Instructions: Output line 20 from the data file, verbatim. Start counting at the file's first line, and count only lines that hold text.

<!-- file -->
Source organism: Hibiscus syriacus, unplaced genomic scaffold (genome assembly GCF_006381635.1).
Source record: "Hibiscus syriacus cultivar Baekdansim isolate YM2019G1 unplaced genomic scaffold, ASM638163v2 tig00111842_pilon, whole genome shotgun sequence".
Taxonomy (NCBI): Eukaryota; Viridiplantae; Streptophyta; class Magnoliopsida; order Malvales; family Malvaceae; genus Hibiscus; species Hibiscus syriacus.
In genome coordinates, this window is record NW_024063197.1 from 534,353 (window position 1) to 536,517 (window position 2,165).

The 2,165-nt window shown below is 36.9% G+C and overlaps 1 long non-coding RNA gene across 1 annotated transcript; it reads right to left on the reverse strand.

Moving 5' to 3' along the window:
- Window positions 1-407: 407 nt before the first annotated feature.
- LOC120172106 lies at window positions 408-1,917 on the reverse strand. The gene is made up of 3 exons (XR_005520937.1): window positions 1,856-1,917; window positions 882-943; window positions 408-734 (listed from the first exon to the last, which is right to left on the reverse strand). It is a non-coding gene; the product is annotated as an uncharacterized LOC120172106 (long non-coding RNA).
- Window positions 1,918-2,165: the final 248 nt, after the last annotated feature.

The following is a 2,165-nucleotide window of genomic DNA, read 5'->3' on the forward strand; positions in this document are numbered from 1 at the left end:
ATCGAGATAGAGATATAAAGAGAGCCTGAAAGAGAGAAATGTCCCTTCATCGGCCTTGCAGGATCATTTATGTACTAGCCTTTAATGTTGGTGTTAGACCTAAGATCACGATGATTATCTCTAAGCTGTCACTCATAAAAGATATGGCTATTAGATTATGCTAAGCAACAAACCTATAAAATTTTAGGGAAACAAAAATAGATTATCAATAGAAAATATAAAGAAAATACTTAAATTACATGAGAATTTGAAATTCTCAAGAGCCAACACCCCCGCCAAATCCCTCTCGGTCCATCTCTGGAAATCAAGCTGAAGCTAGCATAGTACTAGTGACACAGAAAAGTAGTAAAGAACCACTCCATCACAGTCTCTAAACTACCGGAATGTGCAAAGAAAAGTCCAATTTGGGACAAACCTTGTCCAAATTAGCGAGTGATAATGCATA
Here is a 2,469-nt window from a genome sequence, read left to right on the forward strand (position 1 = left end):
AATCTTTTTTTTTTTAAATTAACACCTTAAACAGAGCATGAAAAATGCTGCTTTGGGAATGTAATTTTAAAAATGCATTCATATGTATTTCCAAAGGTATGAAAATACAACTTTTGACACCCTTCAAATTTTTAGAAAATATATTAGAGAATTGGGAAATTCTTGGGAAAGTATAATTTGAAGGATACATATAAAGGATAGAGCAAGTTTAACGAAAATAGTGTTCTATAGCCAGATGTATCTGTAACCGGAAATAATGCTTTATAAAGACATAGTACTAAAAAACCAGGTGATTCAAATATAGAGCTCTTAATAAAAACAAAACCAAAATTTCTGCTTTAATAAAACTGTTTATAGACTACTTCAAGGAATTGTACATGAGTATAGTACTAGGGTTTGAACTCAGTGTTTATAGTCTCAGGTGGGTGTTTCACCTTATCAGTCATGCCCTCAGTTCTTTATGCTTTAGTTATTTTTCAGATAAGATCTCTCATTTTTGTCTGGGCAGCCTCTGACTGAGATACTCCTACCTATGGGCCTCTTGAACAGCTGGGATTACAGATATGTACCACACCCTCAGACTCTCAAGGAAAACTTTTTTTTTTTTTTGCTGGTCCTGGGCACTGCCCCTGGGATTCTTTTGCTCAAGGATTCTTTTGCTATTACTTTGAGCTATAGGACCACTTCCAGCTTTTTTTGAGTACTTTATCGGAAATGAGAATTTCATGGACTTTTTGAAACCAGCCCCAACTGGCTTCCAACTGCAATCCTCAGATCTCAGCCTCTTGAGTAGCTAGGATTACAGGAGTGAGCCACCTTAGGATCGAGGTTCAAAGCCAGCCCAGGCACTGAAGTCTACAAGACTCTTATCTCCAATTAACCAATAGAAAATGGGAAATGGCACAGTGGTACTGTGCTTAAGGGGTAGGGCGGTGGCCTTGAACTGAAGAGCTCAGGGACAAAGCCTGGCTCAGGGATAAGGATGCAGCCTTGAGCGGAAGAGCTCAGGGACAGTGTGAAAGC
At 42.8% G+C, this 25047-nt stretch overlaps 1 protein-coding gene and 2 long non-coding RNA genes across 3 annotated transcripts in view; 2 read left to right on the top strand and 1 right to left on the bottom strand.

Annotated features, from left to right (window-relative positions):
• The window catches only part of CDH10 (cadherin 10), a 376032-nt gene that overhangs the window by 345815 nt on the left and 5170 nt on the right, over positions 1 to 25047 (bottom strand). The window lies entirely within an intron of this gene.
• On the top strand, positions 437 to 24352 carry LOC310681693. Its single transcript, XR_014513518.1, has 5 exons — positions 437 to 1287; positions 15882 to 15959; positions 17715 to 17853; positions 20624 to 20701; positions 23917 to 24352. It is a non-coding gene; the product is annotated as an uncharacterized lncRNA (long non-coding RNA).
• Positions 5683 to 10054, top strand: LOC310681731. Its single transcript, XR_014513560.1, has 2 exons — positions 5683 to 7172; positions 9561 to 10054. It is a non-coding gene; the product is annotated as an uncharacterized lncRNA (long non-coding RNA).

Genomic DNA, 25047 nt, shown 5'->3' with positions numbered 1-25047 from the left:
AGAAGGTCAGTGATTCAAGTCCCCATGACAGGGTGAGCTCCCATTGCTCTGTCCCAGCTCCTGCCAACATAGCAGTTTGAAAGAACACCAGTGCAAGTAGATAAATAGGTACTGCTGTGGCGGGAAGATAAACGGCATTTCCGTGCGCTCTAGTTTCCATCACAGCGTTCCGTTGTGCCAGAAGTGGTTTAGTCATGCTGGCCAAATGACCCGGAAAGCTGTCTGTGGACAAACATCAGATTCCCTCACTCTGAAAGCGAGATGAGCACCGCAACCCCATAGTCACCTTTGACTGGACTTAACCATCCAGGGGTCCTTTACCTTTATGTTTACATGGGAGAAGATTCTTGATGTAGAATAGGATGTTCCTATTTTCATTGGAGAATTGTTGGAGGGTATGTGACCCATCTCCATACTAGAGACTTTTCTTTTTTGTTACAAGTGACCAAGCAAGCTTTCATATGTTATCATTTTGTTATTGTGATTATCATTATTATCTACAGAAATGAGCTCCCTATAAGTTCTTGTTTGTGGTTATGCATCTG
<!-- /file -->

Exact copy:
AGAAGGTCAGTGATTCAAGTCCCCATGACAGGGTGAGCTCCCATTGCTCTGTCCCAGCTCCTGCCAACATAGCAGTTTGAAAGAACACCAGTGCAAGTAGATAAATAGGTACTGCTGTGGCGGGAAGATAAACGGCATTTCCGTGCGCTCTAGTTTCCATCACAGCGTTCCGTTGTGCCAGAAGTGGTTTAGTCATGCTGGCCAAATGACCCGGAAAGCTGTCTGTGGACAAACATCAGATTCCCTCACTCTGAAAGCGAGATGAGCACCGCAACCCCATAGTCACCTTTGACTGGACTTAACCATCCAGGGGTCCTTTACCTTTATGTTTACATGGGAGAAGATTCTTGATGTAGAATAGGATGTTCCTATTTTCATTGGAGAATTGTTGGAGGGTATGTGACCCATCTCCATACTAGAGACTTTTCTTTTTTGTTACAAGTGACCAAGCAAGCTTTCATATGTTATCATTTTGTTATTGTGATTATCATTATTATCTACAGAAATGAGCTCCCTATAAGTTCTTGTTTGTGGTTATGCATCTG